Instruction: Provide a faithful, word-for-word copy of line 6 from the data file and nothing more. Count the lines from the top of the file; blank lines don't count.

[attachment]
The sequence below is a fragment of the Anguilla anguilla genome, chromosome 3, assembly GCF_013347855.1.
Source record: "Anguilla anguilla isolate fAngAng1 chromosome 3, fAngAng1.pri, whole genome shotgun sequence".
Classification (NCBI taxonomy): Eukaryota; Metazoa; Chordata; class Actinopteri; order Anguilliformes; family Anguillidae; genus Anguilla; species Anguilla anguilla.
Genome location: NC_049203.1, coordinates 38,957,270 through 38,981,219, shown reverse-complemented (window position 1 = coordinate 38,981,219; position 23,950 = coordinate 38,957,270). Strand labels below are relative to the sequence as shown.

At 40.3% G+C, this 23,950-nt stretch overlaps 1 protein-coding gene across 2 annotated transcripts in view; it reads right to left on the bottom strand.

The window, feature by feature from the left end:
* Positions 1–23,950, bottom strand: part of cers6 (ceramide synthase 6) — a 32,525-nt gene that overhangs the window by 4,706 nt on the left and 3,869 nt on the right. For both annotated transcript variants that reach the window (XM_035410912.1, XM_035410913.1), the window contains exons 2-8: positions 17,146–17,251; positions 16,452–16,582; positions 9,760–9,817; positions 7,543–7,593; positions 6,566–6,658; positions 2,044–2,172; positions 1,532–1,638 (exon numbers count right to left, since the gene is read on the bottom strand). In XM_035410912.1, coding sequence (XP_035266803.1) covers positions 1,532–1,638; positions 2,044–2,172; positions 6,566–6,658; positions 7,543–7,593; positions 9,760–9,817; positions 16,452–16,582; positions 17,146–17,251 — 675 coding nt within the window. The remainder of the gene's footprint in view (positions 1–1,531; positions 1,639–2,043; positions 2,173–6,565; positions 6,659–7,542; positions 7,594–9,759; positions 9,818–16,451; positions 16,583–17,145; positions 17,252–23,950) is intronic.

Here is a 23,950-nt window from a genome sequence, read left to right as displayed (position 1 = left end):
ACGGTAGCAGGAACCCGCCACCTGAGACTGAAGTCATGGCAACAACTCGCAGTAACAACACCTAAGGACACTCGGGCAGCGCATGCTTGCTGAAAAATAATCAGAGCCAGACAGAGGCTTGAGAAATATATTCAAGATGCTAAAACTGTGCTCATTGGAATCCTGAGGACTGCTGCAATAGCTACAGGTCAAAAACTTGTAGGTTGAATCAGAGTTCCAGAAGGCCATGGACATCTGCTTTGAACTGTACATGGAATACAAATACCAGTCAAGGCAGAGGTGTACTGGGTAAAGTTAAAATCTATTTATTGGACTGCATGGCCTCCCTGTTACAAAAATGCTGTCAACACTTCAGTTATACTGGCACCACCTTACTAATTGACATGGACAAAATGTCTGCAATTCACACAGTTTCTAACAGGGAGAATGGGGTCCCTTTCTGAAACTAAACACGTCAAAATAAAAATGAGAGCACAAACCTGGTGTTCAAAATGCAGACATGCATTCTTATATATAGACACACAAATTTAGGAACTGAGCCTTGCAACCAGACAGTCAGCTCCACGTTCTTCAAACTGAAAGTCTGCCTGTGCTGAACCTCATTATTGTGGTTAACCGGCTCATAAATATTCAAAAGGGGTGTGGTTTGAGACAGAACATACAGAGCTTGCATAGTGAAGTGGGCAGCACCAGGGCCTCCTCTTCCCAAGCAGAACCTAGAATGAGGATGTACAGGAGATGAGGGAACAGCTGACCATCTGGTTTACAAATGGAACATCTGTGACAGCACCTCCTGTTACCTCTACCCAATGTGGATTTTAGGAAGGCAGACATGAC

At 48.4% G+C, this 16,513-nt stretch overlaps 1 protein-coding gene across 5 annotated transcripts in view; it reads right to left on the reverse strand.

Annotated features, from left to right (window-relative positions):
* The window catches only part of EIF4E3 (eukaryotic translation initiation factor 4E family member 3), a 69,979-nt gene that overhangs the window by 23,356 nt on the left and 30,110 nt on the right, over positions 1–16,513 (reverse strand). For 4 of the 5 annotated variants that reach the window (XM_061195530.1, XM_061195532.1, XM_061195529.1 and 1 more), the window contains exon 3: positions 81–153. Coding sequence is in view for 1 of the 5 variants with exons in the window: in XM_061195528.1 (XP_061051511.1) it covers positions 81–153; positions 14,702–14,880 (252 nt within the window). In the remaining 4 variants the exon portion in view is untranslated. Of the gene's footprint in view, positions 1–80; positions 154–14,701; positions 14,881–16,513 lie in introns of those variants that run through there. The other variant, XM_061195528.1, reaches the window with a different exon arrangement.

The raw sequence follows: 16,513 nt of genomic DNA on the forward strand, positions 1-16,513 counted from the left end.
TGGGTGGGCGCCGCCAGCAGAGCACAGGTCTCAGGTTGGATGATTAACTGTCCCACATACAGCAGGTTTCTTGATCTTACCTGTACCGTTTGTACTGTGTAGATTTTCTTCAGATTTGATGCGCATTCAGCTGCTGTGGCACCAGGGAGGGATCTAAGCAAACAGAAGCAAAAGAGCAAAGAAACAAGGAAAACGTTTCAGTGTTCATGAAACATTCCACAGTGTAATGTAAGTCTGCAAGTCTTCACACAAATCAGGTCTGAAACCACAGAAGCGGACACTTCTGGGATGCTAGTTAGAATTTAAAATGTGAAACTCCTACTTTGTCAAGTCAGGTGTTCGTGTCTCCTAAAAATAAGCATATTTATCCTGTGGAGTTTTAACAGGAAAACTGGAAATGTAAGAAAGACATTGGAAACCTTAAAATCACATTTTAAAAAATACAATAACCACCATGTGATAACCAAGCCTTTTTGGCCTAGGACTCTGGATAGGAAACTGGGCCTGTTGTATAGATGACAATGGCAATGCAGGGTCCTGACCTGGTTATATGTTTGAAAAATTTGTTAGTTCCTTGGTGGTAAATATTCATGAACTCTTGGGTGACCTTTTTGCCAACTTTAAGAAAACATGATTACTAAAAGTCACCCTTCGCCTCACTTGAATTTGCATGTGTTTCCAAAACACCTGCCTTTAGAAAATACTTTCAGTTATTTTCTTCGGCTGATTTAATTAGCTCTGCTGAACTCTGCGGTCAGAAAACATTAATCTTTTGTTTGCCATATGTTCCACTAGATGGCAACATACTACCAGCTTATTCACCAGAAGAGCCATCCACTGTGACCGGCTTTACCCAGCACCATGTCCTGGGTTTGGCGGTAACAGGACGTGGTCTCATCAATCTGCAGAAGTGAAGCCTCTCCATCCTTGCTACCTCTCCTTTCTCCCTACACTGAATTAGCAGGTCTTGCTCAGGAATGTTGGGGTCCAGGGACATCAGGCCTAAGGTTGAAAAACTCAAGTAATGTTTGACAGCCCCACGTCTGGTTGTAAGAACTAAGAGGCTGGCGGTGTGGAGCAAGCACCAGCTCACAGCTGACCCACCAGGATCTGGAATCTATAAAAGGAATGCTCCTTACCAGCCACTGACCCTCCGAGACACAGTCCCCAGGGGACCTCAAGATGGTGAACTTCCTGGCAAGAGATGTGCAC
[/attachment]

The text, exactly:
The window, feature by feature from the left end: